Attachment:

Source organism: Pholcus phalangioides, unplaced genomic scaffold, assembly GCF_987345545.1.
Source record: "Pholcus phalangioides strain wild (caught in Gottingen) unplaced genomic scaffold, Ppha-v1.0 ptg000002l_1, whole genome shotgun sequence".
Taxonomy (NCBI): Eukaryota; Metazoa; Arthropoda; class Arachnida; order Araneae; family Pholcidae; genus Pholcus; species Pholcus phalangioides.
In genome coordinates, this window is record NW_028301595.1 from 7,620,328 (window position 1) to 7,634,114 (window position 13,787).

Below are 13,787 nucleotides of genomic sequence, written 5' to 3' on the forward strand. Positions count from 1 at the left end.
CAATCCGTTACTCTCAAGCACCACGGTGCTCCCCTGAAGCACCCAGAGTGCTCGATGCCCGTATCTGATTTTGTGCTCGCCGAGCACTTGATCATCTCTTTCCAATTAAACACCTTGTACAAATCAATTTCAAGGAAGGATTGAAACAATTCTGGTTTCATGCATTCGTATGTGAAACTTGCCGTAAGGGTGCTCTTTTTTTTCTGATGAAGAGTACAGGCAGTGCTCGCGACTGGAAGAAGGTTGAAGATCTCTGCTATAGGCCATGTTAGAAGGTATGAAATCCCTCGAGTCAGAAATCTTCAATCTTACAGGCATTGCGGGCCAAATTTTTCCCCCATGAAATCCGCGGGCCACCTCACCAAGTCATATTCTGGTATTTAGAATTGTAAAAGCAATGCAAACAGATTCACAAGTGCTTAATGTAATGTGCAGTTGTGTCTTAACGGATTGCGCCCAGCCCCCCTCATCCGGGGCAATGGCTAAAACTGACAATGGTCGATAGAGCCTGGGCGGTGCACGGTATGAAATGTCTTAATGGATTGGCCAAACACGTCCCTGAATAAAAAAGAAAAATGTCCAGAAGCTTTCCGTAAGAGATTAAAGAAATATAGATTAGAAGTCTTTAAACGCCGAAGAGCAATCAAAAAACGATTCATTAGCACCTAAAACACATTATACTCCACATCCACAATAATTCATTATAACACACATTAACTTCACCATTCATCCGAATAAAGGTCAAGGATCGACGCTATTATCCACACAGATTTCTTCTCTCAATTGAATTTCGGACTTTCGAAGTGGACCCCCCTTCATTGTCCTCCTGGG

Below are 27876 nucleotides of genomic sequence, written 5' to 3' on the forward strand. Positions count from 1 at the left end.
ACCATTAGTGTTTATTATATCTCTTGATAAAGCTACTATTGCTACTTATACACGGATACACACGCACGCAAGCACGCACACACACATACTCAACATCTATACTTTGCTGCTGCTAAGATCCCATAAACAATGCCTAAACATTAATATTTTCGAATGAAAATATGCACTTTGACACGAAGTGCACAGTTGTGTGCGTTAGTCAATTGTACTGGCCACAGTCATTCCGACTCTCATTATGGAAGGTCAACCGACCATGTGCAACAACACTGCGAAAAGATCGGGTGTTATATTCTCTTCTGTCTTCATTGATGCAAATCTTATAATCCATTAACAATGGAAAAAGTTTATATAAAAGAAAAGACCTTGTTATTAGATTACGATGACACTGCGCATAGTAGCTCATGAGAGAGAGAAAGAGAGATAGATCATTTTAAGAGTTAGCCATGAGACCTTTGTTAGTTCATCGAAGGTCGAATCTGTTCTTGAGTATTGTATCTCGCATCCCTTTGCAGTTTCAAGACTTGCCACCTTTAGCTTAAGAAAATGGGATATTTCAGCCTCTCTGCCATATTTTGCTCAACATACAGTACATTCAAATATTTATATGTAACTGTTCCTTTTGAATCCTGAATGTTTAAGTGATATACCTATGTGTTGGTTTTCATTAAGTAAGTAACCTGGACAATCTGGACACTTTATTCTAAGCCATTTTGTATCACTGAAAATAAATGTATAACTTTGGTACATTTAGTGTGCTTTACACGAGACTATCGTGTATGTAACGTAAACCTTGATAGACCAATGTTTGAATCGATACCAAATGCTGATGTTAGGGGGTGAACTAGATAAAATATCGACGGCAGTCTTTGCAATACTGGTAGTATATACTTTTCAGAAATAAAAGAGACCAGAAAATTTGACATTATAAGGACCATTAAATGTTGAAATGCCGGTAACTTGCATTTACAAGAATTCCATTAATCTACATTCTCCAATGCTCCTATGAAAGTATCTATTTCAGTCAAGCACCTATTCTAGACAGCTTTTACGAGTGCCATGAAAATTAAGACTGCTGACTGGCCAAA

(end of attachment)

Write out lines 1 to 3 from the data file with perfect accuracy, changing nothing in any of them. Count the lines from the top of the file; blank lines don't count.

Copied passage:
Source organism: Pholcus phalangioides, unplaced genomic scaffold, assembly GCF_987345545.1.
Source record: "Pholcus phalangioides strain wild (caught in Gottingen) unplaced genomic scaffold, Ppha-v1.0 ptg000002l_1, whole genome shotgun sequence".
Taxonomy (NCBI): Eukaryota; Metazoa; Arthropoda; class Arachnida; order Araneae; family Pholcidae; genus Pholcus; species Pholcus phalangioides.